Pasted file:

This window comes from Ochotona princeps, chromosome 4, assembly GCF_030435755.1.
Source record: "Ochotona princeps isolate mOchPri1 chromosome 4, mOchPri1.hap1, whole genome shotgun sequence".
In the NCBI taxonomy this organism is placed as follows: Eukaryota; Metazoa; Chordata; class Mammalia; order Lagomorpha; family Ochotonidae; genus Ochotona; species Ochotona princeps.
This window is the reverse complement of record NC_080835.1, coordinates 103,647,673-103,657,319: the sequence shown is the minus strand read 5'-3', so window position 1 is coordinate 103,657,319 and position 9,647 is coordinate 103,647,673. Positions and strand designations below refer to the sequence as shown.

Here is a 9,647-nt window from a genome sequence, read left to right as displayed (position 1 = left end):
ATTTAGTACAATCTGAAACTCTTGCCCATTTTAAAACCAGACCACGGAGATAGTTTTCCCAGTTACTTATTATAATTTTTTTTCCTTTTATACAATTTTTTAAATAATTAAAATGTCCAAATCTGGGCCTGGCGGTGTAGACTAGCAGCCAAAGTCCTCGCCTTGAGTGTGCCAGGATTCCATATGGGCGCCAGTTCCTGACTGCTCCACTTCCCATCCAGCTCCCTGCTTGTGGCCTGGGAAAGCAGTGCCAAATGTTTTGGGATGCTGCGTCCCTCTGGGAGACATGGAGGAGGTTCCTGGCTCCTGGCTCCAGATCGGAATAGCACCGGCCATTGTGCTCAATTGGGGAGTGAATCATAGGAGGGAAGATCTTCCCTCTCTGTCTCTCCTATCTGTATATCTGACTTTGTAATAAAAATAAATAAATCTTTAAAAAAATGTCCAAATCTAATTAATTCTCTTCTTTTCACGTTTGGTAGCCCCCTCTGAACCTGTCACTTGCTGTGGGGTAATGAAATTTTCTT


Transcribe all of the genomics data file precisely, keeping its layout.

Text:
This window comes from Ochotona princeps, chromosome 4, assembly GCF_030435755.1.
Source record: "Ochotona princeps isolate mOchPri1 chromosome 4, mOchPri1.hap1, whole genome shotgun sequence".
In the NCBI taxonomy this organism is placed as follows: Eukaryota; Metazoa; Chordata; class Mammalia; order Lagomorpha; family Ochotonidae; genus Ochotona; species Ochotona princeps.
This window is the reverse complement of record NC_080835.1, coordinates 103,647,673-103,657,319: the sequence shown is the minus strand read 5'-3', so window position 1 is coordinate 103,657,319 and position 9,647 is coordinate 103,647,673. Positions and strand designations below refer to the sequence as shown.

Here is a 9,647-nt window from a genome sequence, read left to right as displayed (position 1 = left end):
ATTTAGTACAATCTGAAACTCTTGCCCATTTTAAAACCAGACCACGGAGATAGTTTTCCCAGTTACTTATTATAATTTTTTTTCCTTTTATACAATTTTTTAAATAATTAAAATGTCCAAATCTGGGCCTGGCGGTGTAGACTAGCAGCCAAAGTCCTCGCCTTGAGTGTGCCAGGATTCCATATGGGCGCCAGTTCCTGACTGCTCCACTTCCCATCCAGCTCCCTGCTTGTGGCCTGGGAAAGCAGTGCCAAATGTTTTGGGATGCTGCGTCCCTCTGGGAGACATGGAGGAGGTTCCTGGCTCCTGGCTCCAGATCGGAATAGCACCGGCCATTGTGCTCAATTGGGGAGTGAATCATAGGAGGGAAGATCTTCCCTCTCTGTCTCTCCTATCTGTATATCTGACTTTGTAATAAAAATAAATAAATCTTTAAAAAAATGTCCAAATCTAATTAATTCTCTTCTTTTCACGTTTGGTAGCCCCCTCTGAACCTGTCACTTGCTGTGGGGTAATGAAATTTTCTT